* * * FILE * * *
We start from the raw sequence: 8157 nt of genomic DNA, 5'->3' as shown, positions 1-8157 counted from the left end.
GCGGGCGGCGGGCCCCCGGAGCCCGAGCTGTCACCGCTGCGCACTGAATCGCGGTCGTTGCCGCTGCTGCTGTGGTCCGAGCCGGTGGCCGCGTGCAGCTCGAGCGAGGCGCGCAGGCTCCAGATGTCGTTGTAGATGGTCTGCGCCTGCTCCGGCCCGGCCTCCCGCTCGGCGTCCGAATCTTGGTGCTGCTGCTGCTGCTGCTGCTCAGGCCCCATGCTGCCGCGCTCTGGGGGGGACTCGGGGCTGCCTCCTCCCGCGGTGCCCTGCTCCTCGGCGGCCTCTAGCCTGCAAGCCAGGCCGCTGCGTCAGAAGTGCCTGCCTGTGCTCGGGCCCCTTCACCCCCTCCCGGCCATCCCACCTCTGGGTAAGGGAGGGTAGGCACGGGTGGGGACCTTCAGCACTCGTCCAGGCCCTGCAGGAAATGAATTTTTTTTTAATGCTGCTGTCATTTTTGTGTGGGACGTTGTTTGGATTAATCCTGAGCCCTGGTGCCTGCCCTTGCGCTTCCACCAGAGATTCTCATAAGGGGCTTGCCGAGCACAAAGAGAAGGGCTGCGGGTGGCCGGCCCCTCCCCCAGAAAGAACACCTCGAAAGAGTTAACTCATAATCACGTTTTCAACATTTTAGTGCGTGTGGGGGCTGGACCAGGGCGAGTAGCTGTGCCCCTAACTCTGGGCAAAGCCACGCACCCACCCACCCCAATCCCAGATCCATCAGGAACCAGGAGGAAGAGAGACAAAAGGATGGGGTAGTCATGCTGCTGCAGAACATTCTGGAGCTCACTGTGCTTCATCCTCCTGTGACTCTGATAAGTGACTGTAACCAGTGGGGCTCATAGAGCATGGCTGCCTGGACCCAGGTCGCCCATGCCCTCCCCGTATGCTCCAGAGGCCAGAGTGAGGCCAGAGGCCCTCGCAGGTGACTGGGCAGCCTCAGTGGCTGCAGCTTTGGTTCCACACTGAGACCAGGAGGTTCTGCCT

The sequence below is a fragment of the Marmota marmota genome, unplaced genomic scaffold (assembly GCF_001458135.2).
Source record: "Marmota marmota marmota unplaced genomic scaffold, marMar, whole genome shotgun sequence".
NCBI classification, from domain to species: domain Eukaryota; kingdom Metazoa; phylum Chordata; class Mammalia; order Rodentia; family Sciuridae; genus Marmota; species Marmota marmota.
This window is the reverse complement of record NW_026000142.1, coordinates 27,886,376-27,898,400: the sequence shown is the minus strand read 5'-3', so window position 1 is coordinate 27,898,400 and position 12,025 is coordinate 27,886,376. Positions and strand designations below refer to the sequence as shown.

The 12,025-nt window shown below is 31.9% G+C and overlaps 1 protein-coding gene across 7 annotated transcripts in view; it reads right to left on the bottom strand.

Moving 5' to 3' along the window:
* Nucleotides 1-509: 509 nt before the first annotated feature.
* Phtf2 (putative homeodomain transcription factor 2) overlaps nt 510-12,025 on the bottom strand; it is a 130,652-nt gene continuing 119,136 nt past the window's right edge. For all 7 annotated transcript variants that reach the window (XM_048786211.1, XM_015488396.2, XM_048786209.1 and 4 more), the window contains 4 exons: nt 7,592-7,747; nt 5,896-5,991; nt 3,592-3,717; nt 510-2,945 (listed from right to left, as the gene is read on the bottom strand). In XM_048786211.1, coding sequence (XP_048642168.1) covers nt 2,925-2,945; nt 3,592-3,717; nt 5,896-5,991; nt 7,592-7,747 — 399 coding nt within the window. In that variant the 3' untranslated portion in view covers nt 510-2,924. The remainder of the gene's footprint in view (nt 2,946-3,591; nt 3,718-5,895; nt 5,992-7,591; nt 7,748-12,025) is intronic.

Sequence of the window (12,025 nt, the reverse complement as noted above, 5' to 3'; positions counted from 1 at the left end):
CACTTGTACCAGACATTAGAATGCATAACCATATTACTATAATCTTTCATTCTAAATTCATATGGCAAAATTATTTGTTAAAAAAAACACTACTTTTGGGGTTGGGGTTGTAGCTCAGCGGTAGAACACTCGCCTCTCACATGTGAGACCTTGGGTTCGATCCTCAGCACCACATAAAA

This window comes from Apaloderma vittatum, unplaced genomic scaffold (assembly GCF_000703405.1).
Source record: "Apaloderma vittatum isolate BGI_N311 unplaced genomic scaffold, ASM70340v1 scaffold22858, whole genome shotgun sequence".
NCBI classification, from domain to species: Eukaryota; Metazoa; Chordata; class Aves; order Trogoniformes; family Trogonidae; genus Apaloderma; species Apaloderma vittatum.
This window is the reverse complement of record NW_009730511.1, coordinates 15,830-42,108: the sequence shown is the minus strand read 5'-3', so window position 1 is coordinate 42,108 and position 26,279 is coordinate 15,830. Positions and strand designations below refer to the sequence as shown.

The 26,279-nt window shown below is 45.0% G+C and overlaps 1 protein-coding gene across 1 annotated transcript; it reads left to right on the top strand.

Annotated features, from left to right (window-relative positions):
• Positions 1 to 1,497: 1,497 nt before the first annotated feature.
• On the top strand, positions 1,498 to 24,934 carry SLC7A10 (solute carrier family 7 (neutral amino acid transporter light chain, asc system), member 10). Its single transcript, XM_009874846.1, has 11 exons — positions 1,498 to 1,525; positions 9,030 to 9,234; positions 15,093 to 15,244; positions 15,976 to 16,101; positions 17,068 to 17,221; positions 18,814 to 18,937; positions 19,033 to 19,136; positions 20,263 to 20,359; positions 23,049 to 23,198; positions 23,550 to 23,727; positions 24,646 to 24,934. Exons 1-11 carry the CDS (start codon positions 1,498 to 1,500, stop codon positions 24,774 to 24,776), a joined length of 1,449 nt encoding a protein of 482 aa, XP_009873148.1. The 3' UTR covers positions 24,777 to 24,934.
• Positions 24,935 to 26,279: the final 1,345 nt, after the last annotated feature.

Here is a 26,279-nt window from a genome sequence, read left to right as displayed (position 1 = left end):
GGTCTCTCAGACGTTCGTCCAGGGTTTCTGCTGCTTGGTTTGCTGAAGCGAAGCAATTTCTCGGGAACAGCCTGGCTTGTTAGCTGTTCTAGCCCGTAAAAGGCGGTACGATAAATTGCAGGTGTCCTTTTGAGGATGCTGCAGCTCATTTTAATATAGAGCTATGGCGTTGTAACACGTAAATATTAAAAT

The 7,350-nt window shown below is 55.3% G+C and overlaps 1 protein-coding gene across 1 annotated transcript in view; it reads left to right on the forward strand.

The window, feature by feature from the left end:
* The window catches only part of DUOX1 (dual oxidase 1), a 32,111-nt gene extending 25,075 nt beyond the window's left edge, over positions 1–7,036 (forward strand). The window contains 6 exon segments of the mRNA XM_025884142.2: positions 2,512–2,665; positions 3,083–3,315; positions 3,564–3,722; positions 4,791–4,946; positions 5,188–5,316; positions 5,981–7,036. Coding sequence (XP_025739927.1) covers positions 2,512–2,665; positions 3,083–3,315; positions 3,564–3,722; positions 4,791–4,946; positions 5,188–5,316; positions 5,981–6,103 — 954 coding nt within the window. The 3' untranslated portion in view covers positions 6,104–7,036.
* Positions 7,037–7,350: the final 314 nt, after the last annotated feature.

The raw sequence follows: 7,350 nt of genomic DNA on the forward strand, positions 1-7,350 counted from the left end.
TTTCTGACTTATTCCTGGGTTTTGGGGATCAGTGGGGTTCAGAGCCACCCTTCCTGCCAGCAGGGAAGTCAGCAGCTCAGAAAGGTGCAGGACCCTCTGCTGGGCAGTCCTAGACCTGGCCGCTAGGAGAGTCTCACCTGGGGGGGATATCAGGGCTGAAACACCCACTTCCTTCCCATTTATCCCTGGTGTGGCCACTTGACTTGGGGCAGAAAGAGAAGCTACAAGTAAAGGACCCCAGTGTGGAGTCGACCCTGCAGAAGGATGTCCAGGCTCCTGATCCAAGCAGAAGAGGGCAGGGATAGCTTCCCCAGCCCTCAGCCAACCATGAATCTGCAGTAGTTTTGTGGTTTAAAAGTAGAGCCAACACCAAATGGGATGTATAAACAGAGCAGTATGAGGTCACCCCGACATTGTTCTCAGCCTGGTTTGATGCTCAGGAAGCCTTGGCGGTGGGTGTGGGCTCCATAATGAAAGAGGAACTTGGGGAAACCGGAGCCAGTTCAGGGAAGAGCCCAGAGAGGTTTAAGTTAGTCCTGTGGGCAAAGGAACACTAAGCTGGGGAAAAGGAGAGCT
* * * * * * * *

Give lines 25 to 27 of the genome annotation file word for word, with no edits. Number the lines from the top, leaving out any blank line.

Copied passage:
The window, feature by feature from the left end:
* The window catches only part of DUOX1 (dual oxidase 1), a 32,111-nt gene extending 25,075 nt beyond the window's left edge, over positions 1–7,036 (forward strand). The window contains 6 exon segments of the mRNA XM_025884142.2: positions 2,512–2,665; positions 3,083–3,315; positions 3,564–3,722; positions 4,791–4,946; positions 5,188–5,316; positions 5,981–7,036. Coding sequence (XP_025739927.1) covers positions 2,512–2,665; positions 3,083–3,315; positions 3,564–3,722; positions 4,791–4,946; positions 5,188–5,316; positions 5,981–6,103 — 954 coding nt within the window. The 3' untranslated portion in view covers positions 6,104–7,036.
* Positions 7,037–7,350: the final 314 nt, after the last annotated feature.